I installed MacTeX Basic on my laptop (OS X 10.10), and I got 2 binaries, luatex and lualatex. Those 2 binaries behave totally differently (lualatex is able to parse \documentclass, the other is not), even though lualatex seems to be a symbolic link to luatex...

○ which luatex
○ which lualatex
○ ls -al /usr/texbin/lualatex
lrwxr-xr-x 1 bastien wheel 6 Nov 24 15:01 /usr/texbin/lualatex -> luatex

What am I not understanding here?

In addition I try to run LaTeX on a server (Debian 7.6), and I installed texlive-luatex there, but I only got the luatex binary, hence I can't process LaTeX files...


1 Answer 1


(Note: The following explanation is specific to TeXLive. I don't know how other TeX distributions -- e.g., MikTeX, PCTeX, Scientific Workplace -- handle this matter.)

You've discovered that there's a single executable program, luatex, and that lualatex is "merely" a symbolic link to luatex. By the way, the single-executable-program-name matter isn't confined to luatex/lualatex: Check out the pdftex/pdflatex and xetex/xelatex pairs.

To understand what's going on, one needs to distinguish between a TeX engine -- an executable program which knows about a number of so-called "primitive" commands -- and a TeX format -- essentially, a group of predefined macros and environments that make the TeX primitives usable for humans. Examples of TeX engines are pdftex, xetex, and luatex, and examples of TeX formats are "Plain TeX" and "LaTeX".

One of the very first steps the engine, i.e., the executable program, does upon starting up is to check how it was invoked. If it was invoked as "pdftex", the Plain-TeX format (purists will want to note that it's the Plain-eTeX format...) is loaded. Conversely, if the command was "pdflatex", the LaTeX (or LaTeX2e) format is loaded. Similarly, "lualatex" loads the LaTeX format, while "luatex" loads the PlainTeX format (which, as you've noted, doesn't recognize the instruction \documentclass, which isn't suprising since \documentclass is LaTeX-specific).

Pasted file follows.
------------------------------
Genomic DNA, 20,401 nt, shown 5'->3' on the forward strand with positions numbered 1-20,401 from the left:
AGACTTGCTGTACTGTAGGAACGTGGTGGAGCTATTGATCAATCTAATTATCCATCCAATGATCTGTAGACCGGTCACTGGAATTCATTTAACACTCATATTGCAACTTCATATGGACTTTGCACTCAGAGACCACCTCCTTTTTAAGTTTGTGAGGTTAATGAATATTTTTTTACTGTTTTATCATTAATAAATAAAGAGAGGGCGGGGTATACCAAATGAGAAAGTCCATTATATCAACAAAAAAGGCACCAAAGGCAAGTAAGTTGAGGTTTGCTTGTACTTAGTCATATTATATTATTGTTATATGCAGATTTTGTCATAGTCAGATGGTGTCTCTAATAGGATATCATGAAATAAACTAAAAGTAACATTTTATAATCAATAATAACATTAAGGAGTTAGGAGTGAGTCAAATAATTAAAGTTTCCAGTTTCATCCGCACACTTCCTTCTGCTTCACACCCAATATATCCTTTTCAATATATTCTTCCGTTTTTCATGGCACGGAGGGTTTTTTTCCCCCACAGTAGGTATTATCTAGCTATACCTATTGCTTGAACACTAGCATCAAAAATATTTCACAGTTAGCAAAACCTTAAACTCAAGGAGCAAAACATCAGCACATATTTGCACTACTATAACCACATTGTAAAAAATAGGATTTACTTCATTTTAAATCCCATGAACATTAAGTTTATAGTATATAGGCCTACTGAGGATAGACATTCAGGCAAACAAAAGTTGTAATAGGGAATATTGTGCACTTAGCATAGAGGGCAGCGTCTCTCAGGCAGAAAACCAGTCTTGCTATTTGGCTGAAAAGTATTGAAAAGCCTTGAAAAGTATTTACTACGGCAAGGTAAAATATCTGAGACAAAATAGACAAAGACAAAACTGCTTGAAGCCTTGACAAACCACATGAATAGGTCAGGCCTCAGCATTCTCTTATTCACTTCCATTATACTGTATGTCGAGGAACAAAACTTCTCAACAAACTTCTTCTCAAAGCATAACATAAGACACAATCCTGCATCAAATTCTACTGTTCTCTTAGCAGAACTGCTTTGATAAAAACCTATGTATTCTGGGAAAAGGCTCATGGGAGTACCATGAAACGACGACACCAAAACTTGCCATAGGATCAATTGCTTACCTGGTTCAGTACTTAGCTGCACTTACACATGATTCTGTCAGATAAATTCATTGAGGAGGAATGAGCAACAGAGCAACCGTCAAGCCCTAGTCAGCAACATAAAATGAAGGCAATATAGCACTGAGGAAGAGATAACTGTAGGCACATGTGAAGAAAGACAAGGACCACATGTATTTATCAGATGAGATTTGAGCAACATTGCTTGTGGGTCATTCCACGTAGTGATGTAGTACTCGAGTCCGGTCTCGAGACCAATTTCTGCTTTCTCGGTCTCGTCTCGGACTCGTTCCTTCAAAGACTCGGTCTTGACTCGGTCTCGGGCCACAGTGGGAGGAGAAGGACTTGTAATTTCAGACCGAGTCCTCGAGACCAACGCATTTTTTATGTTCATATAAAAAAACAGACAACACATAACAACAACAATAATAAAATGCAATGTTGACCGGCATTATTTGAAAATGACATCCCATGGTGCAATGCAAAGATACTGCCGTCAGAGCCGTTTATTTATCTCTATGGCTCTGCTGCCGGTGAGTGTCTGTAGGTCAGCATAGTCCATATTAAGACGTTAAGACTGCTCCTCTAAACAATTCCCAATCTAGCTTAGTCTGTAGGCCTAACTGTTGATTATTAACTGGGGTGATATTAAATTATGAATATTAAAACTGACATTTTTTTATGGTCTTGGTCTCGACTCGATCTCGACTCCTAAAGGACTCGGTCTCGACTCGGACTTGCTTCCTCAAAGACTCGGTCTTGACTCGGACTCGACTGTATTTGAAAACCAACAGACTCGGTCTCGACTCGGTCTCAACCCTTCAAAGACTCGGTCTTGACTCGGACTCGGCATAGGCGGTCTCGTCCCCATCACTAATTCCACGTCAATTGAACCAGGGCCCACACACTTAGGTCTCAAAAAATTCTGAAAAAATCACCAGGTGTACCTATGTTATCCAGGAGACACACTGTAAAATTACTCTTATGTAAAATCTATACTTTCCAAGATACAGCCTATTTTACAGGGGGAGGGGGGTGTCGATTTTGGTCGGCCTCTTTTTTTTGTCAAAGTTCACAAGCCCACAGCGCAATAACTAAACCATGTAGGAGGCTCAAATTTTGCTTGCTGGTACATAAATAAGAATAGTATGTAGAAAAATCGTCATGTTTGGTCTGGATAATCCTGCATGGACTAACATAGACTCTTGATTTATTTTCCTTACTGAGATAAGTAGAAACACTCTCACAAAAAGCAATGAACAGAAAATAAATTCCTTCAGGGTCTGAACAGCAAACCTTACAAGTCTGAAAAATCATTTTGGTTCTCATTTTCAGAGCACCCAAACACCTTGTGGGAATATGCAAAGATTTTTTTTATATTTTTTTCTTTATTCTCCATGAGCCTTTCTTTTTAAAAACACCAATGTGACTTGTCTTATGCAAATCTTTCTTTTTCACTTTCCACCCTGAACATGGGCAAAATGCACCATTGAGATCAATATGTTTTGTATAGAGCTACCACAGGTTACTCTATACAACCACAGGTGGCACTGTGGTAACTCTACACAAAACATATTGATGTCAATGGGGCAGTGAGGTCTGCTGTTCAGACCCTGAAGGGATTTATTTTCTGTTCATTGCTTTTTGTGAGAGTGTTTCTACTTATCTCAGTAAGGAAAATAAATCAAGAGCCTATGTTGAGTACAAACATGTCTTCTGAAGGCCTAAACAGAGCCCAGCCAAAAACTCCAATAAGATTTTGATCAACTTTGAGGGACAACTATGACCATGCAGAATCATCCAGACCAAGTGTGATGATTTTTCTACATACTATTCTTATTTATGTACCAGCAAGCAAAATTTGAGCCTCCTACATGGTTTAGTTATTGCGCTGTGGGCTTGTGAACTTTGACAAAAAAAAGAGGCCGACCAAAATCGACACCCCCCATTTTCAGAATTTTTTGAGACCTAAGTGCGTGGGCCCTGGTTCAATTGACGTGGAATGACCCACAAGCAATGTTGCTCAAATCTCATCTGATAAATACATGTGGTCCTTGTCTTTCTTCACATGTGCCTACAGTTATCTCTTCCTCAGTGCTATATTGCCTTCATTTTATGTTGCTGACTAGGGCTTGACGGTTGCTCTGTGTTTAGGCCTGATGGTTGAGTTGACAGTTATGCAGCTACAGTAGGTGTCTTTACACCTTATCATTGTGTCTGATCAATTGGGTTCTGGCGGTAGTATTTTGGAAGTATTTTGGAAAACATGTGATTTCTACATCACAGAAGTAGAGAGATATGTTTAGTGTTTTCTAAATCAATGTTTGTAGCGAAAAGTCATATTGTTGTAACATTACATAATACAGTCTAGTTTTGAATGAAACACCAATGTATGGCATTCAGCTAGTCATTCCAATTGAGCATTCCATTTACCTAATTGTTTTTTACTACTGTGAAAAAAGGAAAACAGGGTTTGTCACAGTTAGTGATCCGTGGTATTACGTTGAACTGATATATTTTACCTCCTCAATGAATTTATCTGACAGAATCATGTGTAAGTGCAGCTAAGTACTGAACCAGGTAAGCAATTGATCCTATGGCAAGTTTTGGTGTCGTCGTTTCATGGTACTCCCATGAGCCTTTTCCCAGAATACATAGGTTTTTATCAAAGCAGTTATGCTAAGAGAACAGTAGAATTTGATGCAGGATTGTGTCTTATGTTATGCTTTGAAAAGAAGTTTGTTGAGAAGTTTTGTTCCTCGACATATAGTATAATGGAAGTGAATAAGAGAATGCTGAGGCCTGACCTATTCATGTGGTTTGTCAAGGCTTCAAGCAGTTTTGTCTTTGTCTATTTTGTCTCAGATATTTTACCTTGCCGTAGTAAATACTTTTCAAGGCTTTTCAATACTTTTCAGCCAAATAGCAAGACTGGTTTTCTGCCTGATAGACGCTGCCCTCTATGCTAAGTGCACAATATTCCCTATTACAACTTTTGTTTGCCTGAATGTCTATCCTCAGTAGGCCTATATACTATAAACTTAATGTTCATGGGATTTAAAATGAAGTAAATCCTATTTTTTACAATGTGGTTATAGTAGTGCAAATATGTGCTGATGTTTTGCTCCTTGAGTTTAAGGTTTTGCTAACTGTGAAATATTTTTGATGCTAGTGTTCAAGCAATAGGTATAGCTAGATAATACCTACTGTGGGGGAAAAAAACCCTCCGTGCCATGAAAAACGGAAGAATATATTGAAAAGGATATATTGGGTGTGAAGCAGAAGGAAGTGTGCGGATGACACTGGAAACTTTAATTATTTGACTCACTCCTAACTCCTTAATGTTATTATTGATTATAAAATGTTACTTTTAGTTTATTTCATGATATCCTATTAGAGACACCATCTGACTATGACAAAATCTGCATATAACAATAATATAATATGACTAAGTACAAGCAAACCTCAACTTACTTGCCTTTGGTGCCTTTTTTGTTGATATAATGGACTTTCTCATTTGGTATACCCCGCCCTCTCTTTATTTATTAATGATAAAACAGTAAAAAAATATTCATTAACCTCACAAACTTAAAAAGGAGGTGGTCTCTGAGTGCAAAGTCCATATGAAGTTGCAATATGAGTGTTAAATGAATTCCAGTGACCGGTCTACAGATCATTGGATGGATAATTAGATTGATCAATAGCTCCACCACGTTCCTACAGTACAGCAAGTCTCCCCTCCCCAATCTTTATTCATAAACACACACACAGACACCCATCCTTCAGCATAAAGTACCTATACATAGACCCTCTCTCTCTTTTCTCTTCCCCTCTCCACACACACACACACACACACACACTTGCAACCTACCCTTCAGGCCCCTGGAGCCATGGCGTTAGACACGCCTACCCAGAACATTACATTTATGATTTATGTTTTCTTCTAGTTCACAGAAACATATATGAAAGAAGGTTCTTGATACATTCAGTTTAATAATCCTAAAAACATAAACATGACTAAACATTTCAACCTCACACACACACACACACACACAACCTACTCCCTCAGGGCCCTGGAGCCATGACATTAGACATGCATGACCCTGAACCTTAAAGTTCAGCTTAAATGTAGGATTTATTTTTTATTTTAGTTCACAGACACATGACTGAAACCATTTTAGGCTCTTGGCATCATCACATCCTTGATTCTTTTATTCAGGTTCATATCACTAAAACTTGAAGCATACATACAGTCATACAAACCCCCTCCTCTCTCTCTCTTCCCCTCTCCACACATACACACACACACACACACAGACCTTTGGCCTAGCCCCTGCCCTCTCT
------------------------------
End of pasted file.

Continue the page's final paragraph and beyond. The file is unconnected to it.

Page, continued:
• Thanks for the explanation. I'm not 100% sure to understand the design decisions behind those binaries (having them check for how they've been invoked) and why there is no command line option to trigger the LaTeX format...
    – b4stien
    Commented Nov 26, 2014 at 18:21
  • @b4stien - I'm afraid I have no particular knowledge of the design issues that led to the system we have at the moment. I can only speculate that one reason for having only one real executable was to economize on hard disk space. However, this is nothing but a guess.
    – Mico
    Commented Nov 26, 2014 at 19:47
  • You mention Scientific Workplace, which is used by several of my colleagues. It is worthy to note that, to the best we can tell, it does not currently support e-tex extensions. Since packages like etoolbox are becoming more pervasively used, we have found it increasingly difficult to extend support to Scientific Workplace platforms when styles or classes make use of these extensions. Commented Feb 10, 2015 at 19:02
  • 1
    @b4stien there is a command line way, but most users prefer the separate name. You can of course do pdftex '&latex' to get LaTeX format, but don't forget the quotes, etc.
    – norbert
    Commented Jun 7, 2015 at 6:56
  • 2
    @b4stien forgot: the design decision is simple: there is no fixed list of formats that can be built into the exe as cmd line options. The link mechanism allows to load arbitrary formats, the original author never heard of (like lollypop ;-)
    – norbert
    Commented Jun 7, 2015 at 6:58

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